Puerto Vallarta - photo by Courtney Zimmerman
With its profoundly rich Indian and Spanish culture, its spectacular beaches and charming colonial hill towns, its real estate bargains and its proximity to the United States, Mexico is the undisputed number one destination for American retirees. It boasts thriving expat communities in Lake Chapala, near Guadalajara; San Miguel de Allende, in Guanajuato; Baja California; and Cancún, in the Yucatan. They all have their attractions, including a low-cost, laid-back lifestyle, but our choice in Mexico is the Puerto Vallarta region, located on the Pacific Coast in the state of Nayarit. Its combination of first-class urban amenities and charming palm-fringed villages have made it an appealing retiree draw as well as a popular tourist destination, without the serious crime that blights some other parts of the country.
(A quick word about crime and safety in Mexico: Yes, it's extremely dangerous in the cities bordering the United States and a few places elsewhere. Mexico, however, is also nearly three times the size of Texas, and most of the country is reasonably safe and secure, especially resort areas and tourist destinations.)
Puerto Vallarta's handsome beachfront promenade can be overcrowded with tourists, but venture a few blocks back from the bars and curio shops, and the town's Mexican charms are on display—whitewashed houses bedecked with flowers, and plazas where locals and expats alike greet, eat, and seat themselves on benches to watch the passing parade. In Nuevo Vallarta, the newer luxury area, you’ll find U.S.-style condo complexes and even a mall. You’d think you're back in the States, but at a steep discount.
Forty minutes north of PV, the seaside village of Sayulita is a lively place, with a colorful mix of tourists, retirees, and surfer dudes that keeps things hopping. Rollie Dick, 70, and his wife, Jeanne, 65, both former teachers from California, own and operate the town’s most popular restaurant—Rollie’s—known for its delicious quesadillas and a chef who dances his guests around the tables. "We love the plaza life," Dick says. "It reminds me of the States in the ’50s."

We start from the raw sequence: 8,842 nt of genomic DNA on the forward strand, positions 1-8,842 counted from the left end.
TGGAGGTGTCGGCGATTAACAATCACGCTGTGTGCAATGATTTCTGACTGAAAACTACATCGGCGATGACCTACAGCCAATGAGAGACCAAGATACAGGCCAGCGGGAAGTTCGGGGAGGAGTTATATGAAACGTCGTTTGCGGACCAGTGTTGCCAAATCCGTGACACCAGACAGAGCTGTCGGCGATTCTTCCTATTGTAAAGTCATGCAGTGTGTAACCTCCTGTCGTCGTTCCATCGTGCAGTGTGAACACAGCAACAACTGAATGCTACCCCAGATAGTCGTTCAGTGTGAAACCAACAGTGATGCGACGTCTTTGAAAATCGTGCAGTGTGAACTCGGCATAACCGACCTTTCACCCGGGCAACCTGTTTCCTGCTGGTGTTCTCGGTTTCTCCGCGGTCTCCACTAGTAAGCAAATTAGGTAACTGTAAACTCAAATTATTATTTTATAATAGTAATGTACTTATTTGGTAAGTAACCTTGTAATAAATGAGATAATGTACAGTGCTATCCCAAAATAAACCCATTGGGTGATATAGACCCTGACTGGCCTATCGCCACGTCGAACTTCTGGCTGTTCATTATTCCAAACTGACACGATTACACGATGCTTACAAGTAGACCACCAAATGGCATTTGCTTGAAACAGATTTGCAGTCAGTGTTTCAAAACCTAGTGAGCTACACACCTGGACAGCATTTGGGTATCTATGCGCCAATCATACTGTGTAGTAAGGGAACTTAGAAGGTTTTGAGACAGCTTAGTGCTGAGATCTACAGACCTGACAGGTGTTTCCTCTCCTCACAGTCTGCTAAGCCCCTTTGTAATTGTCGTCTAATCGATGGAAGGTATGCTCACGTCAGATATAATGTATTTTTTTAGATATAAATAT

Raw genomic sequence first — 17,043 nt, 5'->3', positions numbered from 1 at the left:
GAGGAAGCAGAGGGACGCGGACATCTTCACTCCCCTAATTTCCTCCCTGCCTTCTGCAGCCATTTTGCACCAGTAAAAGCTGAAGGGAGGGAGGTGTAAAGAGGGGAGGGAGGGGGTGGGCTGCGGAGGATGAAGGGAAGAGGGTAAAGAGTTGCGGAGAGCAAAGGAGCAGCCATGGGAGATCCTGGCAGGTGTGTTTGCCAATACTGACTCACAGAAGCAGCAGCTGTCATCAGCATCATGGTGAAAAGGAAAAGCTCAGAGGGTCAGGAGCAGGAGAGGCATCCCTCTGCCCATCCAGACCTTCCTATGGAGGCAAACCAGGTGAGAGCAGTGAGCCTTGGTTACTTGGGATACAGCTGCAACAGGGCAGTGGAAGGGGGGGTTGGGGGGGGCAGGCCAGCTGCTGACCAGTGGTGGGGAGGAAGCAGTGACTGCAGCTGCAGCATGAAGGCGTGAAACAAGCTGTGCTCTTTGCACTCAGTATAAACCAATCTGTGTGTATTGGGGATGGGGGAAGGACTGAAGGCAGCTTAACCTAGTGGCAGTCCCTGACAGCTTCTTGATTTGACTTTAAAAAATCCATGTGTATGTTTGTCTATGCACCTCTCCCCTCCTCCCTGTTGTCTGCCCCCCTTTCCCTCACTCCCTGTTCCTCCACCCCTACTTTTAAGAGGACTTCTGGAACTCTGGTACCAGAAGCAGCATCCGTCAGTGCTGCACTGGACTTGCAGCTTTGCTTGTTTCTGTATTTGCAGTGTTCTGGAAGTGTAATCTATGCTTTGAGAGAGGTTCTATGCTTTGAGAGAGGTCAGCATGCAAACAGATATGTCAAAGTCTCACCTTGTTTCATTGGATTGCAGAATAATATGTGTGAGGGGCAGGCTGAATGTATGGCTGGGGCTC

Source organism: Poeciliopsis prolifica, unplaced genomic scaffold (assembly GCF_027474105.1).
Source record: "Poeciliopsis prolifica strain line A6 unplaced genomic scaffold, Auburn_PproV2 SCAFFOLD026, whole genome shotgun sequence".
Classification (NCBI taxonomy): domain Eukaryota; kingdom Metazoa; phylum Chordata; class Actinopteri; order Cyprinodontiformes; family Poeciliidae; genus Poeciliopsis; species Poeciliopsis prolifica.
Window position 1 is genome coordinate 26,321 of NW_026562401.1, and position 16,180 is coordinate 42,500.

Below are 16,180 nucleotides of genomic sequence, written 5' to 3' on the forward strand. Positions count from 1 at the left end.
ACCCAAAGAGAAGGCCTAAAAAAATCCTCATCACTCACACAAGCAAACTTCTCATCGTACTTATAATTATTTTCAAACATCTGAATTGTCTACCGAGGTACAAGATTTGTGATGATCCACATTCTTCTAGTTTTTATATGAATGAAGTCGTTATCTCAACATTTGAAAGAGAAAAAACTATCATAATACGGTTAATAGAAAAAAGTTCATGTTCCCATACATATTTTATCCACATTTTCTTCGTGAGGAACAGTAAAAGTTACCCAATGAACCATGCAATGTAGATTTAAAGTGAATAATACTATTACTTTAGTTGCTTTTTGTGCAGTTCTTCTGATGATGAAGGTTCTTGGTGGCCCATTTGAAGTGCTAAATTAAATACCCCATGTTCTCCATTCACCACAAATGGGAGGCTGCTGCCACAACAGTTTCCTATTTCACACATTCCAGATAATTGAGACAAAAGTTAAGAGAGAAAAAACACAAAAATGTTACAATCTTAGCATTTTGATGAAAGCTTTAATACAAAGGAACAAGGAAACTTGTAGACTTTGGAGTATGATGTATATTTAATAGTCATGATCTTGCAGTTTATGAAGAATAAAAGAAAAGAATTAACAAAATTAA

The one thing expats most appreciate about life here: the traditional Mexican friendliness. Peter Glass, 65, a former Procter & Gamble executive, lives with his wife, Charlotte, in a charming small house in Sayulita. An African American from Washington, D.C., he says that "Mexico is the only country I’ve experienced where I haven’t felt that I was being judged one way or the other by the color of my skin. It is a breath of the proverbial fresh air."
Practicalities - from Golson's AARP article:
Climate: Winters--sunny, pleasantly warm; summers--rainy, humid, hot.
Expat community: Estimated at 50,000, including a good number of Canadians.
Cost of living: According to one recent survey, almost half os U.S. expats on the Pacific Coast report living "comfortably" on less than $1,000 a month. (In PV region, $2,000 a month is more like it.) Dinner out $30 for two.
Housing costs: Mid-price range for condos and houses: $200,000, but bargains can be found for as little as $90,000. Three-bedroom beachfront villas: $300,000 and up. Rentals: year-round rents start at $800 monthly.
Health care: PV has good hospitals (you'll find good-to-excellent hospitals in or near large cities throughout Mexico), and the hospitals in Guadalajara, three hours away, are highly regarded. Basic-care clinics abound.
Culture and leisure: Fiestas, surfing, jungle tours. There's also an impressive arts scene in PV.
Access to the U.S.: Excellent, with nonstops from Puerto Vallarta to the U.S. East and West coasts.